“The storytelling of humankind has been around forever, and now we are at a place where technology can help our storytellers excel,” she said.

“The MIX Center is going to allow our students to work with this new technology in a way that’s never been done before to bring their stories to life. We want our students to travel along the road that a story takes, from its inception all the way through to the audiences.”

The MIX Center is meant to be used by everyone in the Mesa community, according to Jake Pinholster, founding director of the MIX Center and executive dean in Herberger Institute for Design and the Arts. He described it as “a technologically advanced living room.”

“We have built it to be a space for public discourse, entertainment and cultural amenity, and as a space for education and advancement,” he said.

“It is my profound hope that all members of the Mesa community will see this as their space and that the students at the MIX Center will see themselves as core members of that community.”

The opening celebration continued on Saturday at an all-day “housewarming party” for the community, which featured demonstrations of the technology in the MIX Center, panel discussions, trick-or-treating, games, food trucks, musical performances and a screening of the Pixar movie “Coco” on the giant outdoor screen.

Crow said that ASU @ Mesa City Center is a response to a rapidly changing economy.

“This facility, this design, this technology, these programs, these activities are the best of the best of the best that exist on the planet, sitting right here in downtown Mesa.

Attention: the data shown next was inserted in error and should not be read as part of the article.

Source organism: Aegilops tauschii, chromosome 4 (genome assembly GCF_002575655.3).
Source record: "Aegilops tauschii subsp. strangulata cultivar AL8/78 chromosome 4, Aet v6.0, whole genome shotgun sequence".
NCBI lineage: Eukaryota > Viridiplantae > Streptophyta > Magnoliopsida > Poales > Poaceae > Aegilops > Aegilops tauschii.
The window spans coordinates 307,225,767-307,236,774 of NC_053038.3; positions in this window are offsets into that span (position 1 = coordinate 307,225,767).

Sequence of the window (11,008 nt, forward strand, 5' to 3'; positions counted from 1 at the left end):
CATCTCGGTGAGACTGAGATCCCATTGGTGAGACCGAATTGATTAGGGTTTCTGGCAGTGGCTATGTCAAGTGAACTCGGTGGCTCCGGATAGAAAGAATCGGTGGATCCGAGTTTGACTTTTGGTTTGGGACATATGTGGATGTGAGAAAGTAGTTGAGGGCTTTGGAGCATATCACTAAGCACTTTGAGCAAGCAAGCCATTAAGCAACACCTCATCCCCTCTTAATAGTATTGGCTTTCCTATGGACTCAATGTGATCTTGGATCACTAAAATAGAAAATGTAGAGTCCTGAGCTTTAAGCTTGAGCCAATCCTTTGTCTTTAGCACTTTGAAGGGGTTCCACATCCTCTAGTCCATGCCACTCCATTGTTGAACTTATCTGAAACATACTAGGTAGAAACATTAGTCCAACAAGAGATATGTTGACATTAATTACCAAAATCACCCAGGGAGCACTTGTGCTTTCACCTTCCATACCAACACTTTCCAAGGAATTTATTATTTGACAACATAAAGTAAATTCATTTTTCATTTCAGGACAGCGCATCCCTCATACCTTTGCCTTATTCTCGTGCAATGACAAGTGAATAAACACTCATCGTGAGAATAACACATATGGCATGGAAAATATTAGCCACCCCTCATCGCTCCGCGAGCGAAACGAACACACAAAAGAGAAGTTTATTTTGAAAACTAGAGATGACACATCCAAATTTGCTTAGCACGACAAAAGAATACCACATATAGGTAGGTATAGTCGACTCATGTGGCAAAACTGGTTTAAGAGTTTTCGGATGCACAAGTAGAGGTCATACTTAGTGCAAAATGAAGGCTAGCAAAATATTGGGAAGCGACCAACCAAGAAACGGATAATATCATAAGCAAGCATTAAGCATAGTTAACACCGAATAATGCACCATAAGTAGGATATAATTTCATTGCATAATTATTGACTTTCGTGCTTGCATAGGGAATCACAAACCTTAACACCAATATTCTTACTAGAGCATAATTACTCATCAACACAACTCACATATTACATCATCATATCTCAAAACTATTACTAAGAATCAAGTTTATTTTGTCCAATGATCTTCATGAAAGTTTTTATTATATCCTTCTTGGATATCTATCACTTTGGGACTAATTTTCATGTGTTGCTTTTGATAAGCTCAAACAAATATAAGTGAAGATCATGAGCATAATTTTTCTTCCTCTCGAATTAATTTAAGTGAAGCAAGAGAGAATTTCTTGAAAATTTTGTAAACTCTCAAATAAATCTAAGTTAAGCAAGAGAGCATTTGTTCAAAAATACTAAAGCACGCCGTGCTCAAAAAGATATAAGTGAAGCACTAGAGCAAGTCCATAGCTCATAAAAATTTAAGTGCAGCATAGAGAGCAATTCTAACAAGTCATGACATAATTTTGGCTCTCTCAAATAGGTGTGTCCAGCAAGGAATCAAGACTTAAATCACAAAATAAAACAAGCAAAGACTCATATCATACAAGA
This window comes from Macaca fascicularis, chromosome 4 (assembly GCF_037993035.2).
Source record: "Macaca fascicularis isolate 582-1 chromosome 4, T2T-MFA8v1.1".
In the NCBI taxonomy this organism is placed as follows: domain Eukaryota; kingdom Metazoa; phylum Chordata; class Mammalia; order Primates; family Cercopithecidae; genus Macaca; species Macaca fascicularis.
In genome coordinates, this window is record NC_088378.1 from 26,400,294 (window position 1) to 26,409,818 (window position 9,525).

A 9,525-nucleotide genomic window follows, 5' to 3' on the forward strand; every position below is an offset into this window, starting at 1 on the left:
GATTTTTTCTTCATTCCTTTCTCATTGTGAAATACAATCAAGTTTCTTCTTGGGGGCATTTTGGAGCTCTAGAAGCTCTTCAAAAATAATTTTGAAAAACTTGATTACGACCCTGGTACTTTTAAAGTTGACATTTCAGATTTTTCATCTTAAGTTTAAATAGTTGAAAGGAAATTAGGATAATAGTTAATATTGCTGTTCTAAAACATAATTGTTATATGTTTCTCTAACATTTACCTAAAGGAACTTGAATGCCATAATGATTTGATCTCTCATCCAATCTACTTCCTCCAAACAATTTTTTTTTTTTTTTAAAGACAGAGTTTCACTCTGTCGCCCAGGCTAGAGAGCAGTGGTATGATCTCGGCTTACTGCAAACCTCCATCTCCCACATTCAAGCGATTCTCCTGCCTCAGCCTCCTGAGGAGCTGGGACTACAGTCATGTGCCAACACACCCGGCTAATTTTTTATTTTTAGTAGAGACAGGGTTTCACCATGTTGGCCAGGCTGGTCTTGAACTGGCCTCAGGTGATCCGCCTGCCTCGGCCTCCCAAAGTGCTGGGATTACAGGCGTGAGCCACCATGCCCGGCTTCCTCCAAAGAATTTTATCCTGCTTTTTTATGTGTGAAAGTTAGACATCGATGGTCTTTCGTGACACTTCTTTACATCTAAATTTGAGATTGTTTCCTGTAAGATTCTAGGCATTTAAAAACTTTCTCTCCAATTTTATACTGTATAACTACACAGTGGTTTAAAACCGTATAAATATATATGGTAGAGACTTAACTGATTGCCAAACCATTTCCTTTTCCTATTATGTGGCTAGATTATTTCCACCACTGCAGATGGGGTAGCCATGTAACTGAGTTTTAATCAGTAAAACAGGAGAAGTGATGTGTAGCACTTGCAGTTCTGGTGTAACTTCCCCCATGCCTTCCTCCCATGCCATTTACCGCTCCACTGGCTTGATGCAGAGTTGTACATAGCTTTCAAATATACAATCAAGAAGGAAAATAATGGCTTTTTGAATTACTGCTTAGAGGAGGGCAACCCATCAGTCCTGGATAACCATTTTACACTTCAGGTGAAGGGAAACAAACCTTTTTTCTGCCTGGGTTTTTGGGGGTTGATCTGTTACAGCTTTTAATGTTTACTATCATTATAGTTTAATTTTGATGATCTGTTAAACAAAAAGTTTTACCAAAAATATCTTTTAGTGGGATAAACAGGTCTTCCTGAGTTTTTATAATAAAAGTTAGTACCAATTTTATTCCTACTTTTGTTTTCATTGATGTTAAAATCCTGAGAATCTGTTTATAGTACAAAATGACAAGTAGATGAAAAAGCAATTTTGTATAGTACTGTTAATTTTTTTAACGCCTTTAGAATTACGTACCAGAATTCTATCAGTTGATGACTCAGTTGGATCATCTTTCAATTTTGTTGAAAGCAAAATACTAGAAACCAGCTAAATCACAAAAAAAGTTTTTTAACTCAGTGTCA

“Anything that can be thought about in digital creativity can be done in this building.”

Crow said that the new complex is an example of how Arizona is on an upward trajectory.

“We’re building a new economy — an economy that’s built on creativity,” he said.

“Our hope for this project is that we will have industries clustering in Mesa, have creative enterprises clustering in Mesa and have more educational opportunities in Mesa.”

Top image: The new Media and Immersive eXperience Center in downtown Mesa includes a high-definition, 100-foot outdoor screen. Photo by Charlie Leight/ASU News

Mary Beth Faller

Reporter , ASU News


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ASU's MIX Center in downtown Mesa opens doors to film students

August 25, 2022

The building, which is part of ASU at Mesa City Center, houses state-of-the-art media production facilities

Editor’s note: This story is featured in the 2022 year in review.

The new Media and Immersive eXperience Center in downtown Mesa — which opened its doors to students this month as the fall semester began — will put Arizona State University in the top tier of academic filmmaking and media production facilities.